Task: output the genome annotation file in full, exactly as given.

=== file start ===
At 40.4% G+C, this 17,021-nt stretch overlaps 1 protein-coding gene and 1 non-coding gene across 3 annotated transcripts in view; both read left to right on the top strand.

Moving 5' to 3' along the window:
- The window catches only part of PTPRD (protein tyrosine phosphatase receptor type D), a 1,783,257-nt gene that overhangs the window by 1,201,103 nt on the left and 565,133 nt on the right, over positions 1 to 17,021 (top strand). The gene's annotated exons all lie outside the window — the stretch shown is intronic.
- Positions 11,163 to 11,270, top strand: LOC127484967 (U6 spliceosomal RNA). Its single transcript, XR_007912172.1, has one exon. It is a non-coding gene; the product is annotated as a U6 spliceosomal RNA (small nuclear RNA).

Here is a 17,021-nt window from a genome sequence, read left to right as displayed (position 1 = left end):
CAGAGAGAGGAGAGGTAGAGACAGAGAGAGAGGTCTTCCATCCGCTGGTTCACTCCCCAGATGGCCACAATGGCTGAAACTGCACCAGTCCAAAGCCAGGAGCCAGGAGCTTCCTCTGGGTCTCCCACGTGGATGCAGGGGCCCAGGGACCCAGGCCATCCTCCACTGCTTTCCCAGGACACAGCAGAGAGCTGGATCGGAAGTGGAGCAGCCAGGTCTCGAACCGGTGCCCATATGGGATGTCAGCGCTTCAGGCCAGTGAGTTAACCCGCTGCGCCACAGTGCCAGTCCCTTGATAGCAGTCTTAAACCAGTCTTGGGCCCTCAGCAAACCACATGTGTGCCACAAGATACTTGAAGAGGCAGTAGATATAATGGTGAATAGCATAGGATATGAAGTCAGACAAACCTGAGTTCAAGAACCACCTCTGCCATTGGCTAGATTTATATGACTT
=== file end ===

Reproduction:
At 40.4% G+C, this 17,021-nt stretch overlaps 1 protein-coding gene and 1 non-coding gene across 3 annotated transcripts in view; both read left to right on the top strand.

Moving 5' to 3' along the window:
- The window catches only part of PTPRD (protein tyrosine phosphatase receptor type D), a 1,783,257-nt gene that overhangs the window by 1,201,103 nt on the left and 565,133 nt on the right, over positions 1 to 17,021 (top strand). The gene's annotated exons all lie outside the window — the stretch shown is intronic.
- Positions 11,163 to 11,270, top strand: LOC127484967 (U6 spliceosomal RNA). Its single transcript, XR_007912172.1, has one exon. It is a non-coding gene; the product is annotated as a U6 spliceosomal RNA (small nuclear RNA).

Here is a 17,021-nt window from a genome sequence, read left to right as displayed (position 1 = left end):
CAGAGAGAGGAGAGGTAGAGACAGAGAGAGAGGTCTTCCATCCGCTGGTTCACTCCCCAGATGGCCACAATGGCTGAAACTGCACCAGTCCAAAGCCAGGAGCCAGGAGCTTCCTCTGGGTCTCCCACGTGGATGCAGGGGCCCAGGGACCCAGGCCATCCTCCACTGCTTTCCCAGGACACAGCAGAGAGCTGGATCGGAAGTGGAGCAGCCAGGTCTCGAACCGGTGCCCATATGGGATGTCAGCGCTTCAGGCCAGTGAGTTAACCCGCTGCGCCACAGTGCCAGTCCCTTGATAGCAGTCTTAAACCAGTCTTGGGCCCTCAGCAAACCACATGTGTGCCACAAGATACTTGAAGAGGCAGTAGATATAATGGTGAATAGCATAGGATATGAAGTCAGACAAACCTGAGTTCAAGAACCACCTCTGCCATTGGCTAGATTTATATGACTT